Strange Days, Dangerous Nights

Weird. We all know about the Great Chicago Fire, but what about the Peshtigo Fire (the deadliest fire in U.S. history) and the fire that hit Holland, Michigan on the very same day? Three fires around Lake Michigan starting around the same time. That's pretty crazy.

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February 08, 2005


I saw this image on the Pioneer Press website and thought, “Who is this weird guy standing next to Sid Hartman?”

Yeah, if you're not Minnesotan, you probably won't get that.

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February 18, 2005

Fowler Up

Wow, this Reggie Fowler stuff with the Vikings is pretty wacko. He's been claiming all sorts of strange things about his background. It's hard to say if he can even afford to buy the team (he'll supposedly give Red McCombs $625 million, but some say he only has $400 million). He might become the first black owner in NFL history, but only if he stops acting like an idiot.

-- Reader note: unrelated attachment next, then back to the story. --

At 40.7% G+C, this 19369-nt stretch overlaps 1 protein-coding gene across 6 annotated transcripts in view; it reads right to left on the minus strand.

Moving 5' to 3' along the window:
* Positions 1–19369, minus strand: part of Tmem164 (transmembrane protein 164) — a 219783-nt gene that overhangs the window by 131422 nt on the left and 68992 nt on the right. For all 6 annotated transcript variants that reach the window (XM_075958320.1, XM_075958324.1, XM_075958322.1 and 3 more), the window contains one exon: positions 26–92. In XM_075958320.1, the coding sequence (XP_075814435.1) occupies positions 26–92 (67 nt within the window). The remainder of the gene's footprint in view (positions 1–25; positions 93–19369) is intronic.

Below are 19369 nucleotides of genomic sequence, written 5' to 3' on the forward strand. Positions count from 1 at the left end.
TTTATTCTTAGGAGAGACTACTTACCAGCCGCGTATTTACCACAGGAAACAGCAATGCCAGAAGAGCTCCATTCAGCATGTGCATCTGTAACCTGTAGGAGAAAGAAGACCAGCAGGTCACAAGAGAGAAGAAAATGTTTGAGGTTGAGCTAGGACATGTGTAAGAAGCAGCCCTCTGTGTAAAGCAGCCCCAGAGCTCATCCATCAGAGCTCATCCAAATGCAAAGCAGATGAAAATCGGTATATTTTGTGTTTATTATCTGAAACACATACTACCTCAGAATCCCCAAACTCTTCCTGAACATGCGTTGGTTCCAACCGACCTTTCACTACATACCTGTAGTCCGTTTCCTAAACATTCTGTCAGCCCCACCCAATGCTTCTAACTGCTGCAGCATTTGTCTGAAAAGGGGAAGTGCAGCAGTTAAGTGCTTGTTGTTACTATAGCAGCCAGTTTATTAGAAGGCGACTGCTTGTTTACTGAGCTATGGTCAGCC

By the way, sports puns are way too easy.

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March 14, 2005


I spent a few minutes flipping through channels to find something interesting, but didn't have luck sticking with anything. Wrong time of hour, and it's impossible to get good stuff during the day anyway. Still, a few cool things popped up. I saw the tail end of something involving Mesaba Airlines (a regional Northwest carrier) and MSP airport. Apparently that was some press related to the deployment of TAMDAR sensors on 64 aircraft in the fleet. Pretty cool that they could fit sensors and a satellite transmitter into a 1.5 pound (⅔ kg) package. They use them to create a flying network of observation stations (figuring out weather anywhere above ground is often a challenge, simply because there hasn't been anything there). Here's a TAMDAR press release. Hmm. I guess they call it the "Great Lakes Fleet Experiment."